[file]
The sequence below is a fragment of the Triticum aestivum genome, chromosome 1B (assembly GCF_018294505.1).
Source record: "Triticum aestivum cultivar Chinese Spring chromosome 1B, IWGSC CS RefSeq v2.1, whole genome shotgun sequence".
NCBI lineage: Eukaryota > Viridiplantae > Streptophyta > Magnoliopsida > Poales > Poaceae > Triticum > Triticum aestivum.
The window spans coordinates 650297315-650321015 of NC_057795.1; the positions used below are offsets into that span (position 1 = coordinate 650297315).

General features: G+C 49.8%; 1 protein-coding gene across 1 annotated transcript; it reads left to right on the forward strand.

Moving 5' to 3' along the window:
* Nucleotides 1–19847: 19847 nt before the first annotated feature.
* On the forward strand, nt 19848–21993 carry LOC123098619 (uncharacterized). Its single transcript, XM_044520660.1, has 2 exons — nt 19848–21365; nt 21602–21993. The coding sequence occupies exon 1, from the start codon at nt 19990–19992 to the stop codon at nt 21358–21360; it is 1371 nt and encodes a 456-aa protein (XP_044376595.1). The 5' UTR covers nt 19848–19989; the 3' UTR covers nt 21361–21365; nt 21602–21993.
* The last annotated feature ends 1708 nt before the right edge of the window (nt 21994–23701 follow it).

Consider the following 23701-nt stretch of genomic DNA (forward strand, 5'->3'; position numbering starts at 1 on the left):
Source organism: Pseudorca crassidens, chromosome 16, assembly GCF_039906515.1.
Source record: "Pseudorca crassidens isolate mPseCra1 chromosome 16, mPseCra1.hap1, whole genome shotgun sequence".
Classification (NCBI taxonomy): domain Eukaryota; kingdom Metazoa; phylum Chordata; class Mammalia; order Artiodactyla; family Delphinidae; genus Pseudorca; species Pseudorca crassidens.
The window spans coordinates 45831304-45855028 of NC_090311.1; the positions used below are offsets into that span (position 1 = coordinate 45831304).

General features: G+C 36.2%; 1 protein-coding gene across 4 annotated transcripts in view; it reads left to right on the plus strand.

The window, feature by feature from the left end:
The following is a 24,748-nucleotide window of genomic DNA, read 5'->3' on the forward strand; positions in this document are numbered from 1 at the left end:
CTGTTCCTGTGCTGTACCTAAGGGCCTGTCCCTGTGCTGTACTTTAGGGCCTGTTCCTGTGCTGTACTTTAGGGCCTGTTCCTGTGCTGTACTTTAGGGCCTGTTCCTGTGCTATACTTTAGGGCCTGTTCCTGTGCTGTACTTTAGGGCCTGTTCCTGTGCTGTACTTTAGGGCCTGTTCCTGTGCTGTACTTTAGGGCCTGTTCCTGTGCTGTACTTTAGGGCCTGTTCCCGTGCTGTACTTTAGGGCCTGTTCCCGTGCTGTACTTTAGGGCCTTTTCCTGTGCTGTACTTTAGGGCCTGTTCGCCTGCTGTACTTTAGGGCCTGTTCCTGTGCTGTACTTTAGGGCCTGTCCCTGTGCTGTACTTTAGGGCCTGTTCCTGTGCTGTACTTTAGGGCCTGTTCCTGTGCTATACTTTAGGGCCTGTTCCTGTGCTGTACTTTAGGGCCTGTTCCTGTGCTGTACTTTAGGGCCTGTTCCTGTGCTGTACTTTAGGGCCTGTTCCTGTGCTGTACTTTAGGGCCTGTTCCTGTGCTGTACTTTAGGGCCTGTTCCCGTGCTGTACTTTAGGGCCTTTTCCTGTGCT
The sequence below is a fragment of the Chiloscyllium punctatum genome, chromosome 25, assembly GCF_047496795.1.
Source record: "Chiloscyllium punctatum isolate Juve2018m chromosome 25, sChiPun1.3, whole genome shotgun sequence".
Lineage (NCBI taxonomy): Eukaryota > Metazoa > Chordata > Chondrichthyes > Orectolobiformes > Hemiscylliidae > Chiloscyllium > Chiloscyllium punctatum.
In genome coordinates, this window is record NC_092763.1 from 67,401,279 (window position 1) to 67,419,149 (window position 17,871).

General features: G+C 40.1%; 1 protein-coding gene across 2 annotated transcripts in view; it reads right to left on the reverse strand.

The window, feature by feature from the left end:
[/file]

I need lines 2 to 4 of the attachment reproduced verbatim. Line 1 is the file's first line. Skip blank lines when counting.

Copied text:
Source record: "Triticum aestivum cultivar Chinese Spring chromosome 1B, IWGSC CS RefSeq v2.1, whole genome shotgun sequence".
NCBI lineage: Eukaryota > Viridiplantae > Streptophyta > Magnoliopsida > Poales > Poaceae > Triticum > Triticum aestivum.
The window spans coordinates 650297315-650321015 of NC_057795.1; the positions used below are offsets into that span (position 1 = coordinate 650297315).